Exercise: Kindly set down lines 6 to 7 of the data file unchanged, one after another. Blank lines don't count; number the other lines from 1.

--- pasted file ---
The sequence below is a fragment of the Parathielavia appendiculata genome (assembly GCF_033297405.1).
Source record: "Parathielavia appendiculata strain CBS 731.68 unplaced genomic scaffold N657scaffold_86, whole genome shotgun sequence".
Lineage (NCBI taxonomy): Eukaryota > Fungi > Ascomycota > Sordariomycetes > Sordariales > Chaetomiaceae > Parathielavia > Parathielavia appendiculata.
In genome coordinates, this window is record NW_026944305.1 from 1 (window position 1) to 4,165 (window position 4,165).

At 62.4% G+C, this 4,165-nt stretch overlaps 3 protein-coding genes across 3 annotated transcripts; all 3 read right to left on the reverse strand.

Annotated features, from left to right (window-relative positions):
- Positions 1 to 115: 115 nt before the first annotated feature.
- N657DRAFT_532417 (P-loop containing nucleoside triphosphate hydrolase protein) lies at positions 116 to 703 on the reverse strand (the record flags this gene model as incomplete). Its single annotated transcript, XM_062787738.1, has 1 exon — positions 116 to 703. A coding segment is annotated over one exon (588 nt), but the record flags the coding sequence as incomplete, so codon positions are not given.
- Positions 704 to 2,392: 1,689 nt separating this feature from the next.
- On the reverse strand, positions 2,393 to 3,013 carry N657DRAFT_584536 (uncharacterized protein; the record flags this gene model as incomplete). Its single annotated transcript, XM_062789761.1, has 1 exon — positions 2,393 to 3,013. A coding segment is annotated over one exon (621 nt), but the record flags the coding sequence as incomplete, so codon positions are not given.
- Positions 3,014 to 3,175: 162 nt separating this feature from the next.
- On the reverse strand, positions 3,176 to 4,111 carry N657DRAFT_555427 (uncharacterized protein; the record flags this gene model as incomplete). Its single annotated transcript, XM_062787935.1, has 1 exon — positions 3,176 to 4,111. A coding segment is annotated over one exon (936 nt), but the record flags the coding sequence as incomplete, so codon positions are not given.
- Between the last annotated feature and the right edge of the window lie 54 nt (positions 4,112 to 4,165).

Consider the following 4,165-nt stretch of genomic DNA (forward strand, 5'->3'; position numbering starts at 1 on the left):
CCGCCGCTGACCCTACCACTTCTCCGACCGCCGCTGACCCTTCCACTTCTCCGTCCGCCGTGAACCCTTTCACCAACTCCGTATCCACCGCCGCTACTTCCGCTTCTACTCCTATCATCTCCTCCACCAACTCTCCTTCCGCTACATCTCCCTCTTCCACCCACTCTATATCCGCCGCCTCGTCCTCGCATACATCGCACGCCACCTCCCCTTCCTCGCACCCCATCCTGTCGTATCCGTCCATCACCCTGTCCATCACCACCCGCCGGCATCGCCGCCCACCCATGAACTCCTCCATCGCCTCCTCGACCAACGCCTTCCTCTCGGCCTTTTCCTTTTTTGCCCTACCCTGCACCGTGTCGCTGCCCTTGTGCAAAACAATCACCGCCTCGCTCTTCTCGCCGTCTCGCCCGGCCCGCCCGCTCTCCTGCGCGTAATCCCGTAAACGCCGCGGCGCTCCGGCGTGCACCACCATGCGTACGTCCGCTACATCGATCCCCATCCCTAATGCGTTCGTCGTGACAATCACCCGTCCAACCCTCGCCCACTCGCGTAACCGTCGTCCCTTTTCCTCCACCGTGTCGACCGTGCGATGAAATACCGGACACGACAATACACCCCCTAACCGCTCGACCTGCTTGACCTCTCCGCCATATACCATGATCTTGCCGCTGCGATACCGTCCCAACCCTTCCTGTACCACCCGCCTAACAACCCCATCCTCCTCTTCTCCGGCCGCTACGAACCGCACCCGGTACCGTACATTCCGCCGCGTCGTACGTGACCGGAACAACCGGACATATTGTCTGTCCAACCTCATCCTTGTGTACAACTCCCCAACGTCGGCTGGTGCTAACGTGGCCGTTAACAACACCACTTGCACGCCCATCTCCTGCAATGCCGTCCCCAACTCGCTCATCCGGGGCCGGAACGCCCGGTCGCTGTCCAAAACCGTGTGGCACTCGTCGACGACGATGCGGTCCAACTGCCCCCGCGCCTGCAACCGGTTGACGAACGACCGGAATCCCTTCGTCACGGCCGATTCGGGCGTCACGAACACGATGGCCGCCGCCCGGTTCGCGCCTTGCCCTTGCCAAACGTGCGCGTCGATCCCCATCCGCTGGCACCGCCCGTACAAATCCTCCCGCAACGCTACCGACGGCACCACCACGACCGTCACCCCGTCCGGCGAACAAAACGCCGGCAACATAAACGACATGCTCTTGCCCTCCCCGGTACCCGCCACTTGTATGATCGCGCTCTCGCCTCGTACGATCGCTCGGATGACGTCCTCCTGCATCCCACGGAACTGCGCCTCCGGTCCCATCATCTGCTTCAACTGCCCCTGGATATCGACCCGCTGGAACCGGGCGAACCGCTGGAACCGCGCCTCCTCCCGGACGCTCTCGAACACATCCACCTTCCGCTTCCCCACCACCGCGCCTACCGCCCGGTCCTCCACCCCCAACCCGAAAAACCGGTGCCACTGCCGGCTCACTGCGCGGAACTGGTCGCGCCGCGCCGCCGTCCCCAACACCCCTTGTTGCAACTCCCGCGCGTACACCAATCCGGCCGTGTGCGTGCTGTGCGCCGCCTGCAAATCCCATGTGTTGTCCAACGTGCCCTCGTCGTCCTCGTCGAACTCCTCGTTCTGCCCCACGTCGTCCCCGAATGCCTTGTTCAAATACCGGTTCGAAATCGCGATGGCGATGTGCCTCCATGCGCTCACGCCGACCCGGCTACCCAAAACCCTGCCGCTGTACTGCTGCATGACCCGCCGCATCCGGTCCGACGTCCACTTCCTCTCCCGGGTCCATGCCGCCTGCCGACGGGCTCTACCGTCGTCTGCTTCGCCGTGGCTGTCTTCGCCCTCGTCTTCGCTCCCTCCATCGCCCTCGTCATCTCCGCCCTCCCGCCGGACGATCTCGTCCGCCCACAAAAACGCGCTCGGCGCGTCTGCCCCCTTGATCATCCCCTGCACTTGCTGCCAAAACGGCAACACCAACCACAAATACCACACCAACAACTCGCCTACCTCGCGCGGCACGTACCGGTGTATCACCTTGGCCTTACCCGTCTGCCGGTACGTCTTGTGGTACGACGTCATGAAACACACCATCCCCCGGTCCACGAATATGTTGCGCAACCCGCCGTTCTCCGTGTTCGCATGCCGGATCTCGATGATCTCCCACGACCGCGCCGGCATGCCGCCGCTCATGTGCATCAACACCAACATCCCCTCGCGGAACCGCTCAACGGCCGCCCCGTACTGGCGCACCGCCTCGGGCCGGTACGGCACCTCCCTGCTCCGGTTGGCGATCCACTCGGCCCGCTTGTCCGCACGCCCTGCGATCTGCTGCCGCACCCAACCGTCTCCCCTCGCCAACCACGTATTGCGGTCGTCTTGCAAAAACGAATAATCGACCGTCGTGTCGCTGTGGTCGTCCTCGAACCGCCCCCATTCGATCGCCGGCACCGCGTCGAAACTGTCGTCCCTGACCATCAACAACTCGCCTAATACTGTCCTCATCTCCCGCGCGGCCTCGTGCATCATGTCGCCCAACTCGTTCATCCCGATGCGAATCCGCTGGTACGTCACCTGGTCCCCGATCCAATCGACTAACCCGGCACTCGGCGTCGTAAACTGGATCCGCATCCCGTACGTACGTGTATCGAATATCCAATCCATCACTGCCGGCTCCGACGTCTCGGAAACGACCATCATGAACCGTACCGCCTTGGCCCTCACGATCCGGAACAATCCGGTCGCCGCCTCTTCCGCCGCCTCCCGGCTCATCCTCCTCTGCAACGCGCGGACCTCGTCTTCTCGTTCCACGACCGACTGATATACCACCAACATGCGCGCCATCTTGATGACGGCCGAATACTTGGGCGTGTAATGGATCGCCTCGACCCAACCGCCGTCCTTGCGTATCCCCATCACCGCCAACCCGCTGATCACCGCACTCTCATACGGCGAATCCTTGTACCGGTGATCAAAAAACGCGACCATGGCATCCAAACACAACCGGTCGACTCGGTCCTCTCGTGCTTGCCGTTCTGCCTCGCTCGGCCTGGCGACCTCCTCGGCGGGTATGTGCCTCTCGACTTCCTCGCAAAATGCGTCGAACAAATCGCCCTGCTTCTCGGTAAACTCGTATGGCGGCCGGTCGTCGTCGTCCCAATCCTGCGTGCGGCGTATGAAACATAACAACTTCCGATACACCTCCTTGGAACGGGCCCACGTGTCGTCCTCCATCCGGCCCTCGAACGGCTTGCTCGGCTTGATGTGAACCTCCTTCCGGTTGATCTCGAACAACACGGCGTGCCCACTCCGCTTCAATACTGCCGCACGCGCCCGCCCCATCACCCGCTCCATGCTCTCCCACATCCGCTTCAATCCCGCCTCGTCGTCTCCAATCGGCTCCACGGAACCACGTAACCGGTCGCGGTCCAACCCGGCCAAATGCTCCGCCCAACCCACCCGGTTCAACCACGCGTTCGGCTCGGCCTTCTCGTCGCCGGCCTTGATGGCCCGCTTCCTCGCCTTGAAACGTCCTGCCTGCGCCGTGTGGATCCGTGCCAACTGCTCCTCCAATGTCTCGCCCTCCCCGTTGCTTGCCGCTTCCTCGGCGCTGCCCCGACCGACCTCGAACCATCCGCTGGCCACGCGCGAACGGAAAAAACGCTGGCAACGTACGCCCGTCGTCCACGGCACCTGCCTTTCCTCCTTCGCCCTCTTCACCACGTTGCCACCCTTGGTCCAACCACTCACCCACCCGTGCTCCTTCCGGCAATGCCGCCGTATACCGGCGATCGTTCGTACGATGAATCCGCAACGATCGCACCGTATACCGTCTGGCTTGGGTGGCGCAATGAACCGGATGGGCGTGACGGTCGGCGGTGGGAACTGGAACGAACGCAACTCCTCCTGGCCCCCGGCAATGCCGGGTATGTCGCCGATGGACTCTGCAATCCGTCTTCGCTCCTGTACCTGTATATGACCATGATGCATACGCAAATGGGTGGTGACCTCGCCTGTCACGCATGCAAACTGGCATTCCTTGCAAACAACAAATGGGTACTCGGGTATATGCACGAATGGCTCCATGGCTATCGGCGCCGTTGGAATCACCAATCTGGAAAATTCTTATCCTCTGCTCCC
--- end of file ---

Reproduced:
Annotated features, from left to right (window-relative positions):
- Positions 1 to 115: 115 nt before the first annotated feature.